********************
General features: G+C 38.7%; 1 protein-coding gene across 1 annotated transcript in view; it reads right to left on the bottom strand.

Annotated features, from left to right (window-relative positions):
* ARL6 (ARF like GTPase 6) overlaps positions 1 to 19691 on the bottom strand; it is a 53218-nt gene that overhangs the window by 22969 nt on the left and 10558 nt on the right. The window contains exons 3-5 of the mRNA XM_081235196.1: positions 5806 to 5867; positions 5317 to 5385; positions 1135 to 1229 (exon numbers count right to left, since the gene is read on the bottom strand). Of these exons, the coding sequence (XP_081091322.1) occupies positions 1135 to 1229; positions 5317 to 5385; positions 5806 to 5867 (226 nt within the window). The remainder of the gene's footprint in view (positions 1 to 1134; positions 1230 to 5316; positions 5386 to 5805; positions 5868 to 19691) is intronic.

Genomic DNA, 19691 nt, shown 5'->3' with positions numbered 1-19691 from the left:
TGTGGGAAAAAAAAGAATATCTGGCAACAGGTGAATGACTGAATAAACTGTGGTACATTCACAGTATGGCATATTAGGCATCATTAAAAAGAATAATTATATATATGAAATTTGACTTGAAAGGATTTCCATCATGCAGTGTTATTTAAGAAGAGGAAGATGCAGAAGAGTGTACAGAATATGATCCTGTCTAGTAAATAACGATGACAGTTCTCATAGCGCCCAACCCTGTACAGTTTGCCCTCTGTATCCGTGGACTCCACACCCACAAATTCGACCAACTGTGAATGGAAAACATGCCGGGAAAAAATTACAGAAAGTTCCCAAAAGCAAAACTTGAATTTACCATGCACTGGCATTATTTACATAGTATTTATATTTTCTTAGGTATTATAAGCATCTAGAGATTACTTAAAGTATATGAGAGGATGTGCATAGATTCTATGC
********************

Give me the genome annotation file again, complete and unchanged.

General features: G+C 38.7%; 1 protein-coding gene across 1 annotated transcript in view; it reads right to left on the bottom strand.

Annotated features, from left to right (window-relative positions):
* ARL6 (ARF like GTPase 6) overlaps positions 1 to 19691 on the bottom strand; it is a 53218-nt gene that overhangs the window by 22969 nt on the left and 10558 nt on the right. The window contains exons 3-5 of the mRNA XM_081235196.1: positions 5806 to 5867; positions 5317 to 5385; positions 1135 to 1229 (exon numbers count right to left, since the gene is read on the bottom strand). Of these exons, the coding sequence (XP_081091322.1) occupies positions 1135 to 1229; positions 5317 to 5385; positions 5806 to 5867 (226 nt within the window). The remainder of the gene's footprint in view (positions 1 to 1134; positions 1230 to 5316; positions 5386 to 5805; positions 5868 to 19691) is intronic.

Genomic DNA, 19691 nt, shown 5'->3' with positions numbered 1-19691 from the left:
TGTGGGAAAAAAAAGAATATCTGGCAACAGGTGAATGACTGAATAAACTGTGGTACATTCACAGTATGGCATATTAGGCATCATTAAAAAGAATAATTATATATATGAAATTTGACTTGAAAGGATTTCCATCATGCAGTGTTATTTAAGAAGAGGAAGATGCAGAAGAGTGTACAGAATATGATCCTGTCTAGTAAATAACGATGACAGTTCTCATAGCGCCCAACCCTGTACAGTTTGCCCTCTGTATCCGTGGACTCCACACCCACAAATTCGACCAACTGTGAATGGAAAACATGCCGGGAAAAAATTACAGAAAGTTCCCAAAAGCAAAACTTGAATTTACCATGCACTGGCATTATTTACATAGTATTTATATTTTCTTAGGTATTATAAGCATCTAGAGATTACTTAAAGTATATGAGAGGATGTGCATAGATTCTATGC